"lights out" it looks routine. They like performing in consistent and predictable golf patterns,
are very patient, and concentrate on the task at hand and stay with it until it is completed.
They plan their work and work their plan. They like routine and rely on their most practiced
shots. They use shots that fit the situation and don't like to risk something they haven't done
before. These people are even tempered, only rarely showing emotion. They appreciate others and
like to be appreciated in return. They are primarily left brain learners and can get fixated by
the mechanics of the golf swing; paralysis by analysis.
Tendencies of the "Craftsman":
- Likes SECURITY and things not to change.
- Doesn't risk something they haven't practiced or done before.
- More interested in working the ball than controlling the club.
- Works hard to develop correct swing mechanics.
- Practices hard and constantly monitors swing.
- Wants lots of details before the concept makes sense.
- Plays at a steady, unhurried pace.
- Develops specialized skills and uses shots that fit the situation.
- Vijay Singh
- Nick Faldo
- Tom Kite
- Hal Sutton
- Steve Elkington
- A consistent ball-striker due to the amount of effort to make the swing grooved.
- Plays well in all kinds of conditions due to a dependable swing.
- Fast starter after long layoffs.
- Concentrates on the task at hand.
- Can calm excited players.
How to Improve:
- Tends to become stuck in mechanics and details instead of the whole flowing swing.
- Rhythm and range of motion are second to mechanics.
- Short game may lack imagination due to the practice time spent on the full swing.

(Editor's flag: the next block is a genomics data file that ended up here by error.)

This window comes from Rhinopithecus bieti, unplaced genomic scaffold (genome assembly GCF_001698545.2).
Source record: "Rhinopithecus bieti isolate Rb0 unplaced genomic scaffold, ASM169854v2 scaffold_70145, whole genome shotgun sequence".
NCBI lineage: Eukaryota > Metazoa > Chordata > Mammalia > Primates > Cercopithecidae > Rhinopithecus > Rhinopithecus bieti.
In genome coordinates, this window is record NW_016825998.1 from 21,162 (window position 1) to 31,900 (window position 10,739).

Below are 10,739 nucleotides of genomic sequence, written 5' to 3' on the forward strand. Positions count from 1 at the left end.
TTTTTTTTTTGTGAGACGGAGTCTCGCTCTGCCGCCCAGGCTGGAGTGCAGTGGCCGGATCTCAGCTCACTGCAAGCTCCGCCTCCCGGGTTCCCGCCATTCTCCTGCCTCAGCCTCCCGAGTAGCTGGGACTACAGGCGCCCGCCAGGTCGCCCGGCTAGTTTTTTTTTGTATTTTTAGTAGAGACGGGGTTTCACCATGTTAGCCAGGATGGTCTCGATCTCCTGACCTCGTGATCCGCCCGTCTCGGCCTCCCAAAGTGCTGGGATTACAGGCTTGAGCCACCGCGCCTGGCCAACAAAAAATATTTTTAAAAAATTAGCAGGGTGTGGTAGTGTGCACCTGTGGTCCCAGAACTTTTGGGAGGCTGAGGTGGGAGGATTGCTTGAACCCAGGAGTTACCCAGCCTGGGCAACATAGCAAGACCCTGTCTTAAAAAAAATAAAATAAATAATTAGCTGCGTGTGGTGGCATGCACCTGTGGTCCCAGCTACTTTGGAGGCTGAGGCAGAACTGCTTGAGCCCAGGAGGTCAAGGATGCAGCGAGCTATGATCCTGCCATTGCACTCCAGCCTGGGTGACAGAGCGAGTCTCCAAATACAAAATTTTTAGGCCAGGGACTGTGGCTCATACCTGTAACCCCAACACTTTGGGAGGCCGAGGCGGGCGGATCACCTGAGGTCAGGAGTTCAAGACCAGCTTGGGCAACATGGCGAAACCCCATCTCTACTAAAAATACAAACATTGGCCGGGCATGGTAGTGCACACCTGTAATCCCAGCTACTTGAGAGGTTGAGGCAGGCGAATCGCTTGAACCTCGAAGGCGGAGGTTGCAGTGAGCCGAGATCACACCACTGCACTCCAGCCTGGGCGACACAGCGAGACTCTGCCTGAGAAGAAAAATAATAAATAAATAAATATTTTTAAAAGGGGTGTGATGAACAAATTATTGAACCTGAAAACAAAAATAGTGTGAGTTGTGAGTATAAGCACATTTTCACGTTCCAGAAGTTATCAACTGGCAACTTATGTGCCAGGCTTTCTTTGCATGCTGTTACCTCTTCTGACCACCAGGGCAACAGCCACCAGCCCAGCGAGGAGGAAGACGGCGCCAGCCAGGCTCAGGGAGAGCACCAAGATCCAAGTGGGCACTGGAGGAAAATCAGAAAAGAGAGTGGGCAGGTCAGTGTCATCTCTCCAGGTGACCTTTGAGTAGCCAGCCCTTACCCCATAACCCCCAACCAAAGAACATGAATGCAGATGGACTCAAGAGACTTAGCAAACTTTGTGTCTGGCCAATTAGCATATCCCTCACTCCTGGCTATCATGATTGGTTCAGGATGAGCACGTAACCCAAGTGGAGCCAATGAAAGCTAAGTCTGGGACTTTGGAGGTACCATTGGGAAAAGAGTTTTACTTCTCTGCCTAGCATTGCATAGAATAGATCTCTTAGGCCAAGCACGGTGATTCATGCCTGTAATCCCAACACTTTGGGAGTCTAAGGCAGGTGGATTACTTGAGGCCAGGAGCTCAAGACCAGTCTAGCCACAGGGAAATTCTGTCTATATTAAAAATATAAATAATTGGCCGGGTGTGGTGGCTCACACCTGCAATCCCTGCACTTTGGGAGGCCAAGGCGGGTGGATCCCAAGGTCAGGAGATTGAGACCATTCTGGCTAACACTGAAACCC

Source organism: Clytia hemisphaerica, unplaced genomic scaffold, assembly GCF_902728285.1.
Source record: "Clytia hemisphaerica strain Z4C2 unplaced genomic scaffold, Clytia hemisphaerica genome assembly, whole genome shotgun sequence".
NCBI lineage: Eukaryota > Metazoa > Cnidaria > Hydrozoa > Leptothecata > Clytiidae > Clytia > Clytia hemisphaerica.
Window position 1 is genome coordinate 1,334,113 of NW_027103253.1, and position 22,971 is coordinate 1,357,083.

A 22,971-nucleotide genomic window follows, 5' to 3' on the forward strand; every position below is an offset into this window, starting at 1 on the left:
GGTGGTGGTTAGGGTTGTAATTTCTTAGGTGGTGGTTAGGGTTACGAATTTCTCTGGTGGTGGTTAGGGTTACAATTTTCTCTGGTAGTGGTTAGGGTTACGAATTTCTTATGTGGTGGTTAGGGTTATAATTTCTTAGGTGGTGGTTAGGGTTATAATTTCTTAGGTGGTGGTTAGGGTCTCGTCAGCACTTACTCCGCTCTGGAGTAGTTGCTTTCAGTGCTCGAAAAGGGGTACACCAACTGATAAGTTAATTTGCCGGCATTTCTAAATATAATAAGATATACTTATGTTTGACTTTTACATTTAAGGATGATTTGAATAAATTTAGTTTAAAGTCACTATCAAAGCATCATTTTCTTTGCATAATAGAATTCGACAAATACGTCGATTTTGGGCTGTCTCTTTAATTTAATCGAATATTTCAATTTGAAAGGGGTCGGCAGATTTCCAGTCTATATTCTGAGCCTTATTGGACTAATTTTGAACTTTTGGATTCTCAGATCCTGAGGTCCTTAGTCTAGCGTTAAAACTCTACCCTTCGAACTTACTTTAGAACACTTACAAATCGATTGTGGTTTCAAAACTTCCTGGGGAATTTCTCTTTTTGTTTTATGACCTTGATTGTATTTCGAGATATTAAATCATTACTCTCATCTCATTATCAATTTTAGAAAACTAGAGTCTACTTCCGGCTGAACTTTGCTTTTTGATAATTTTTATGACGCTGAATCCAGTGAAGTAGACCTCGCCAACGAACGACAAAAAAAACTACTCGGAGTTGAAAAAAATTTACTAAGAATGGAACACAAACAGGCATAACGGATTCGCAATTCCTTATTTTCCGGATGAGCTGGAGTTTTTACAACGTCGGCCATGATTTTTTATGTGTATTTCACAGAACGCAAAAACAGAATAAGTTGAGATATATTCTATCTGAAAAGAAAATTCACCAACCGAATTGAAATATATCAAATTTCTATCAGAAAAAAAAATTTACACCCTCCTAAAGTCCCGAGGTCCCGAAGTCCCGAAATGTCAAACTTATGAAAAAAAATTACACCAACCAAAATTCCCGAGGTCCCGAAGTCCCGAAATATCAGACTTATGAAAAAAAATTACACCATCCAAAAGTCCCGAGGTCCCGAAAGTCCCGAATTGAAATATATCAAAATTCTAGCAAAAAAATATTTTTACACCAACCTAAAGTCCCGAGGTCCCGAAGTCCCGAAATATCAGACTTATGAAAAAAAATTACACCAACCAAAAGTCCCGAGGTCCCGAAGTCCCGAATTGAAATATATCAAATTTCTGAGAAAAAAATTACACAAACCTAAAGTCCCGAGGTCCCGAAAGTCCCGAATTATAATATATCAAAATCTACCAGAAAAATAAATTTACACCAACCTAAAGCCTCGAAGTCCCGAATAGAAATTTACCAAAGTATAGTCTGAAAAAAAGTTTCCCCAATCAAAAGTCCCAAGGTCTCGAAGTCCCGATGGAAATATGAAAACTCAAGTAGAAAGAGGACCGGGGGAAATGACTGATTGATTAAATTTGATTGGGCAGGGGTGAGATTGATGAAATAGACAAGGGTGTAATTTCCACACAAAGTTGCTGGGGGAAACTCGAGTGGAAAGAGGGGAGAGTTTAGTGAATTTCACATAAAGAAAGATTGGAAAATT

- Under pressure they will become tentative and leave the ball short.
The "Craftsman" golfer loves security and will put a lot of time and effort into developing a
repeatable swing. They need to play the shots instead of making swings. They need to be more focused
on where they want the ball to end up, not on what the swing feels or looks like.
The "Craftsman" personality is usually an auditory learner. They want to hear how to do something
and become overly concerned with the parts. They tend to be left brained and oriented to long term
results. They prefer a teaching pro who will give them a method.
In a stressful golf situation, the "Craftsman" needs to:
- Visualize the trajectory and curve of the shot.
- Use creativity in playing the game.
- Remember the whole game picture.
- Allow validation of self-worth by others and themselves.
- Use a competent coach who has a genuine concern for them.
No human quality is good or bad except as it is used. Used properly it indicates a strength of
character, improperly used it causes problems.
The Optimist Creed: Think only of the best, work only for the best, and expect only the best.
Wear a cheerful countenance at all times, and greet every living creature you meet with a smile.
- Remember the outcome and the whole game picture.
- Breathe, using coping skills to free up the mind and body.
- Use creativity to solve a problem.
- Validate self-worth and enjoy good shots.
- Develop a pre-shot routine using rhythm and visualization.